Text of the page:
State v. Wood

Annotate this Case

613 S.W.2d 898 (1981)

STATE of Missouri, Respondent, v. Robert WOOD, Appellant.

No. 31311.

Missouri Court of Appeals, Western District.

March 2, 1981.

Motion for Rehearing and/or Transfer Denied March 30, 1981.

Application to Transfer Denied May 11, 1981.

*899 John E. McKay, Kansas City, for appellant.

John Ashcroft, Atty. Gen., Catheryn B. Starke, Asst. Atty. Gen., Kansas City, for respondent.

Before PRITCHARD, P. J., and TURNAGE and CLARK, JJ.

Motion for Rehearing and/or Transfer to Supreme Court Denied March 30, 1981.

TURNAGE, Judge.

Robert Wood was convicted of five counts of robbery in the first degree and the jury assessed punishment at twenty years on each count. The court imposed punishment at twenty years on the first count, twenty years on the second count, to run consecutive to sentence on the first count, and twenty years on the remaining counts to run concurrently with the first count.

On this appeal Wood contends the evidence was insufficient to sustain the conviction; that the court erred in failing to sever Count I from the remaining counts because Count I did not involve the same transaction or a common scheme or plan with the remaining counts; failure to suppress certain evidence; failure to suppress evidence of out-of-court identification and failure to give an instruction. Reversed and remanded.

On the night of March 26, 1979, at about 11:45 to 12:00 P.M., two black males entered the lobby of the Quality Inn Motel on East 31st Street in Kansas City and took the contents of the cash drawer from the clerk on duty at gunpoint. The two men were observed by an employee of the motel restaurant, although he did not see the actual robbery. The employee saw the two men enter the lobby and saw a green Pinto in the parking lot with a man behind the wheel gunning the motor. The employee noted the license number of the Pinto and later saw the same two men he had seen in the lobby run from the lobby, jump in the Pinto and saw the Pinto leave at a high rate of speed. The license number of the Pinto was given to the police department as Missouri CJM-15, with the last digit missing.

At trial the employee positively identified Wood as one of the two men who entered the lobby and who later ran from the lobby, jumped into the Pinto and left. There was no evidence of anyone else being in the lobby during this time except the clerk. The clerk was not able to identify Wood.

About 12:20 or 12:25 A.M. on March 27, 1979, two black males entered the lobby of the Four Acre Motel on South 71 Highway in Kansas City. One of the men produced a pistol and forced the clerk, Finnigan, to hand over the money belonging to the motel and also the money which Vicki Campbell, a bartender in the motel, had just given Finnigan. Standing at the counter with Campbell *900 and Finnigan was one Herbert, a resident of the motel. The two men also took the money from Finnigan's billfold and his silver Timex, which had the days of the week in German. The two next took wallets from Herbert and Campbell, in addition to Herbert's glasses. The two men then ordered Finnigan, Campbell and Herbert into a back room. When the two returned to the lobby they found Denny, another motel resident, at the counter waiting for the clerk. One of the two men placed a gun at Denny's head and took Denny's wallet containing about $250. Denny noticed a green Pinto in front of the lobby while waiting for the clerk to return.

At trial Herbert, Campbell and Denny all identified Wood as one of the two robbers.

Officer Louden of the Kansas City Police Department had heard the police broadcast on a green Pinto occupied by three negro males with a Missouri license CJM-15, with the last number unknown, and was aware of the robbery at the Quality Inn and Four Acre Motels. Officer Louden saw a green Pinto occupied by three negro males with Missouri license CJM-135 and stopped it at 1:13 A.M. on March 27, 1979, in the same area of town as the Four Acre Motel. Officer Louden ordered the three out and looked into the car with a flashlight. He observed a small automatic weapon and a pair of glasses inside the car. Officer Louden searched Wood at the scene after he had placed all three under arrest and found about $203 in coins and currency. At the police station about $90 more was found on Wood. The officer testified he could not remove all of the money from Wood at the scene because he did not have enough bags to hold it.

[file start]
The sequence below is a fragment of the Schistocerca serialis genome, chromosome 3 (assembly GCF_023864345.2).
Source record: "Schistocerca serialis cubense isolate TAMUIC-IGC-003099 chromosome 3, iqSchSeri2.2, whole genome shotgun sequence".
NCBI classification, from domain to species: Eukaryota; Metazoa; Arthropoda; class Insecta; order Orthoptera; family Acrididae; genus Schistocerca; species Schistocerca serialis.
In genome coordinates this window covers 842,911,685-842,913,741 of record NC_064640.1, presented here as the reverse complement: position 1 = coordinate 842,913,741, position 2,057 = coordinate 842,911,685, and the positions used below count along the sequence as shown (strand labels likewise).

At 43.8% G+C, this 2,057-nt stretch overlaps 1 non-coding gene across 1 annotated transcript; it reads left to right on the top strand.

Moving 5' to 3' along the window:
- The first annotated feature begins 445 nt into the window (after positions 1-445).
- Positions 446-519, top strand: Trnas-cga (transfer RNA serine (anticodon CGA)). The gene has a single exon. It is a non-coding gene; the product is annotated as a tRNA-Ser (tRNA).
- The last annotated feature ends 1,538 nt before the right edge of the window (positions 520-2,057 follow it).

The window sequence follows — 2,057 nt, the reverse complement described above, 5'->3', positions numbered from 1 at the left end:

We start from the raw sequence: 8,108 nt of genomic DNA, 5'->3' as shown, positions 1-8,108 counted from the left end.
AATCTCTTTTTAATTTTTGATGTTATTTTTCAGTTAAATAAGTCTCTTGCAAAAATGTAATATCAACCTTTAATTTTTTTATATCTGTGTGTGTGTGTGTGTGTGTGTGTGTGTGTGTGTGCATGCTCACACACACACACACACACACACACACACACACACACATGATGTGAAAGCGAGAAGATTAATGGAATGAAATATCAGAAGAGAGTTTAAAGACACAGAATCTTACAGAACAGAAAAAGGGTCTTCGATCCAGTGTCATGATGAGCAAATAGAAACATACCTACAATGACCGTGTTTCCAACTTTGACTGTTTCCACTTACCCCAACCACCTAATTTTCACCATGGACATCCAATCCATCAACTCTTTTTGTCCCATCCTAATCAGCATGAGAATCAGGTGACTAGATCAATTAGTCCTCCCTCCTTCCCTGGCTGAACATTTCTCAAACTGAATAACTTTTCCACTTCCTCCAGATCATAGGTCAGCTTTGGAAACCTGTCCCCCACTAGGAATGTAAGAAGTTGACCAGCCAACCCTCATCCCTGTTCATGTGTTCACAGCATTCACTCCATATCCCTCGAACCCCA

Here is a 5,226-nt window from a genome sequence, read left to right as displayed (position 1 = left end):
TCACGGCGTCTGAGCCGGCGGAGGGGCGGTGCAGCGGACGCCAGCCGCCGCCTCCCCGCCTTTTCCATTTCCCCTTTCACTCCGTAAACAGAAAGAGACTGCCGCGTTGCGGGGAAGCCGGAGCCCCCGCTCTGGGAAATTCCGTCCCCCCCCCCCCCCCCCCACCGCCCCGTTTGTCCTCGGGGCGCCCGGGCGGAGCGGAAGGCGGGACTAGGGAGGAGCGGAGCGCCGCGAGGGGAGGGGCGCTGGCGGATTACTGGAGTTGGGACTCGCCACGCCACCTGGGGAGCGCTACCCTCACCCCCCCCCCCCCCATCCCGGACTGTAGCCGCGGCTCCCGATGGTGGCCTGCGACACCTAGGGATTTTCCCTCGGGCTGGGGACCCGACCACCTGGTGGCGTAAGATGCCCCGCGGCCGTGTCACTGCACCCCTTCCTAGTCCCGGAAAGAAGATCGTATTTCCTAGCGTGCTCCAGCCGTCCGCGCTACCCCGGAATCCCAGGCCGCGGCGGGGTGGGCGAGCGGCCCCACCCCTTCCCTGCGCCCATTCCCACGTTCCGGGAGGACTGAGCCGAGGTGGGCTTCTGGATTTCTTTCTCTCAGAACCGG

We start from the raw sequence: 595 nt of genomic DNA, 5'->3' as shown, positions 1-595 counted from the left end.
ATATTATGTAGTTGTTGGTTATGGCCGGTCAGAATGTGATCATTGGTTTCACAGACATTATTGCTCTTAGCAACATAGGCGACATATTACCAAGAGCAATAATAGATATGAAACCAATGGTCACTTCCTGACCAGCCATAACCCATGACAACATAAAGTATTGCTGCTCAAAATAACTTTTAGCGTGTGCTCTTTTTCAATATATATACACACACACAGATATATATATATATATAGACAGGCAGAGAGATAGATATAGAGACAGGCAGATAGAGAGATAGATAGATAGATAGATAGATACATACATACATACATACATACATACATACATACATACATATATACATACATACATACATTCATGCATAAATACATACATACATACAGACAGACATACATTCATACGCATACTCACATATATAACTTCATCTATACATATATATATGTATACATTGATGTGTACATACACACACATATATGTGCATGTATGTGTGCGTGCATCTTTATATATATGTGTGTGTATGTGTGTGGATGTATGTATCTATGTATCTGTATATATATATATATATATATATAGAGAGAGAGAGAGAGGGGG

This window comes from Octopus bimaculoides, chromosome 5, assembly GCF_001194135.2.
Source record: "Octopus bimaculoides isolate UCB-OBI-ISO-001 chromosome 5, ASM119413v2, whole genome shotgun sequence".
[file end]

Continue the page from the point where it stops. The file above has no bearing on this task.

Wood's contention that the evidence was insufficient to support his conviction is rejected. He was identified by the employee as being one of the two men in the Quality Inn during the time of the robbery and was identified by three people at the Four Acre robbery as being one of the two robbers. The testimony of a single witness to establish identity is sufficient if believed by the jury, as it obviously was in this case as shown by their verdict. State v. Graham, 527 S.W.2d 936, 947[14-16] (Mo.App. 1975). Wood points to certain conflicts in the evidence, but, of course, those were for the jury to resolve.

Wood next contends the court should have sustained his pre trial motion to suppress evidence of the Timex watch, with the days of the week written in German, which was taken from one of the other men in the car and the gun which was taken from the car at the time it was stopped. As to the watch taken from one of the other men, it is apparent Wood has no standing to raise the legality of a search of a third party. State v. Taylor, 538 S.W.2d 761, 764[7-9] (Mo.App.1976). As to the gun which was taken from the car, Wood did not claim to be either the owner of the car or the gun. It appears he was a mere passenger in the car. Wood has failed to demonstrate that he had any reasonable expectation of privacy concerning the gun which was under the front seat. Failing to show a reasonable expectation of privacy, Wood may not raise any objection under the Fourth Amendment to the search and seizure. Rakas v. Illinois, 439 U.S. 128, 99 S. Ct. 421, 58 L. Ed. 2d 387 (1978); State v. Carter, 591 S.W.2d 219, 221[3] (Mo.App. 1979).